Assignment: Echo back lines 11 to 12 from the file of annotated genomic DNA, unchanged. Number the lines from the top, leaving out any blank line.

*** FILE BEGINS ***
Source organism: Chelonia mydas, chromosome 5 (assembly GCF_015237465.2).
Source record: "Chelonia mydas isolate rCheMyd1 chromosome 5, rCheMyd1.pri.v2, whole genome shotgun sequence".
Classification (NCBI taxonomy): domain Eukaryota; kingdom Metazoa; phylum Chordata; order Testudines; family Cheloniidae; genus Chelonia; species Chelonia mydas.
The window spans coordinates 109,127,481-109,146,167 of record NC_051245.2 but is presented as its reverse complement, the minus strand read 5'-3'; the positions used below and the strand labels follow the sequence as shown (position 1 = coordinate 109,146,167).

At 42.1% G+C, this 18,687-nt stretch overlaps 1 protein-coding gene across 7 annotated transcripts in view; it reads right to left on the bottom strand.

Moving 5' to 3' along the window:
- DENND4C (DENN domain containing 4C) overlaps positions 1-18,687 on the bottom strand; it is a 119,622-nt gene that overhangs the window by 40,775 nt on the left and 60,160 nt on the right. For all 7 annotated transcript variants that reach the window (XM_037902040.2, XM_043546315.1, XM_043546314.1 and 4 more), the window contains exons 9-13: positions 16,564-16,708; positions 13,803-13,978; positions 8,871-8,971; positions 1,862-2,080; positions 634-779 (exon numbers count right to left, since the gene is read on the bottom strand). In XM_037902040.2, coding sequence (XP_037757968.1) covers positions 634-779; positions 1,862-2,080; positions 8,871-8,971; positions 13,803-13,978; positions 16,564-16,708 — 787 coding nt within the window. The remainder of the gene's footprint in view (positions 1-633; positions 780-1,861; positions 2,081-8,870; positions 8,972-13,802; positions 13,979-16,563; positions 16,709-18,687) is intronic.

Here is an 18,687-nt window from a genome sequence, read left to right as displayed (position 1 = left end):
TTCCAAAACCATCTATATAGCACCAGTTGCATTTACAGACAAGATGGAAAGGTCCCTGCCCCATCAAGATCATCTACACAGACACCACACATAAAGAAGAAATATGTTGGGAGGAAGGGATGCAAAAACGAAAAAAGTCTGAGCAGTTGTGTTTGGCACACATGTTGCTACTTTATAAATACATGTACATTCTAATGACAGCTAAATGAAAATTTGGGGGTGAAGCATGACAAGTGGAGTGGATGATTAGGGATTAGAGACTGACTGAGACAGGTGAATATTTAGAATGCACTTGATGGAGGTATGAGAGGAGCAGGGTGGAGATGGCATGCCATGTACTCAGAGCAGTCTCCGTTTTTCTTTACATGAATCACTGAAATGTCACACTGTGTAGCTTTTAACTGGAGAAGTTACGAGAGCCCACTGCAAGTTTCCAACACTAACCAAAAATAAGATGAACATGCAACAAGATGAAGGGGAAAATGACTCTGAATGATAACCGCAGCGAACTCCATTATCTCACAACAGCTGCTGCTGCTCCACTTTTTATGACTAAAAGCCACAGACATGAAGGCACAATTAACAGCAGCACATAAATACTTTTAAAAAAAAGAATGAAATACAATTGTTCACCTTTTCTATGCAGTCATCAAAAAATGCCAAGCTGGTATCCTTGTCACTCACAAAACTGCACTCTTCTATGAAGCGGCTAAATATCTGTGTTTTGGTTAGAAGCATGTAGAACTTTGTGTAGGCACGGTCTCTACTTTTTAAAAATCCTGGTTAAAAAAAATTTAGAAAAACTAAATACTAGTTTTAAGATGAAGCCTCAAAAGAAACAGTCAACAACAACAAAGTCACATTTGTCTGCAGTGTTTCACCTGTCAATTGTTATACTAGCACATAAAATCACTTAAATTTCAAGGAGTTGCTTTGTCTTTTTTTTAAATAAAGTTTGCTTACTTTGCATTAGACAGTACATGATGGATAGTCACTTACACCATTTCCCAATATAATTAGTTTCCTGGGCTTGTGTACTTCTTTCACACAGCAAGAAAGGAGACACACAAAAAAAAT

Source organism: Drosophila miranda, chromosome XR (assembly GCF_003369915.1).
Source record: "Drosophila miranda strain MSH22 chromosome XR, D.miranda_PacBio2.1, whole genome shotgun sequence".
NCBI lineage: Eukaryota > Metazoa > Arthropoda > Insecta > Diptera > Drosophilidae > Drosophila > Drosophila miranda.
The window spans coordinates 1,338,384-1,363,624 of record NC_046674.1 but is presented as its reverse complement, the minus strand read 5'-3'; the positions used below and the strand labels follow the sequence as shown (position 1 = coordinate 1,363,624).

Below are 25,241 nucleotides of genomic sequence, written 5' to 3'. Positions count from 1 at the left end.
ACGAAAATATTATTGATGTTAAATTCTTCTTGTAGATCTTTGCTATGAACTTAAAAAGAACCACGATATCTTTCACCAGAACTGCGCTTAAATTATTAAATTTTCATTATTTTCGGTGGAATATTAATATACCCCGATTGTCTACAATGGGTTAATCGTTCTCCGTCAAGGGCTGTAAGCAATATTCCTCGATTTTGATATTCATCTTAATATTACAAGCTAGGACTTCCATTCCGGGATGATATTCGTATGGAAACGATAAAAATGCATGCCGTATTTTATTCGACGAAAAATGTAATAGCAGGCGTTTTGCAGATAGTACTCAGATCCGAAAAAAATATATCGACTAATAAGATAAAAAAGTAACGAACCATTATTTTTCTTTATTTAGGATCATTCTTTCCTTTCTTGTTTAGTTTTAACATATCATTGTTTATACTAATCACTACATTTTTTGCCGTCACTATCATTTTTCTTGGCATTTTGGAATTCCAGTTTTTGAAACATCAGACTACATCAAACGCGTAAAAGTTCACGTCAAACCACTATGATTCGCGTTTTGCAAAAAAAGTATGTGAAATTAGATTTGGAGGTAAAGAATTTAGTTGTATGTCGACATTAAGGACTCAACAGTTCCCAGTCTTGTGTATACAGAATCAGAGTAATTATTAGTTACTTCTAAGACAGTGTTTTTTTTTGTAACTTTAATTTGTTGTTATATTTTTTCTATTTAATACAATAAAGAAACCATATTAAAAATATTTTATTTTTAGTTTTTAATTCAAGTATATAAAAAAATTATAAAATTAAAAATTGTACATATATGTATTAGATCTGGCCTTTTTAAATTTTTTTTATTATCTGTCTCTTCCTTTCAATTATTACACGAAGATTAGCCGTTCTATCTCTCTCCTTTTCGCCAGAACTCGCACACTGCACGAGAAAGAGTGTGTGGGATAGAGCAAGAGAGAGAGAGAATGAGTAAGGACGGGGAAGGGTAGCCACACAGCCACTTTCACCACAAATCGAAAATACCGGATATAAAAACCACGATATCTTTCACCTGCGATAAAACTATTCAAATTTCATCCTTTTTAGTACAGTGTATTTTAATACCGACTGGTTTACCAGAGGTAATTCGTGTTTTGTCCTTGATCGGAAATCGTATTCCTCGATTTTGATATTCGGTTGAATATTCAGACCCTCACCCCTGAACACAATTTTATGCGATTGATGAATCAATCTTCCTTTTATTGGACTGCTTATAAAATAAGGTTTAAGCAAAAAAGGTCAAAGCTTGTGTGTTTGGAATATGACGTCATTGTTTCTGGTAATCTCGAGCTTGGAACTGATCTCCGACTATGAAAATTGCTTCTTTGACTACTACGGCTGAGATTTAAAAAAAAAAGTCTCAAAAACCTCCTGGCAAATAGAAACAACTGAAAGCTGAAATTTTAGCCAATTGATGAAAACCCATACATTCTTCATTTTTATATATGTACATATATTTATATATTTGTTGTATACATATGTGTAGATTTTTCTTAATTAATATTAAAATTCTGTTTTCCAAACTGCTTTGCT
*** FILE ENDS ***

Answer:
Source record: "Drosophila miranda strain MSH22 chromosome XR, D.miranda_PacBio2.1, whole genome shotgun sequence".
NCBI lineage: Eukaryota > Metazoa > Arthropoda > Insecta > Diptera > Drosophilidae > Drosophila > Drosophila miranda.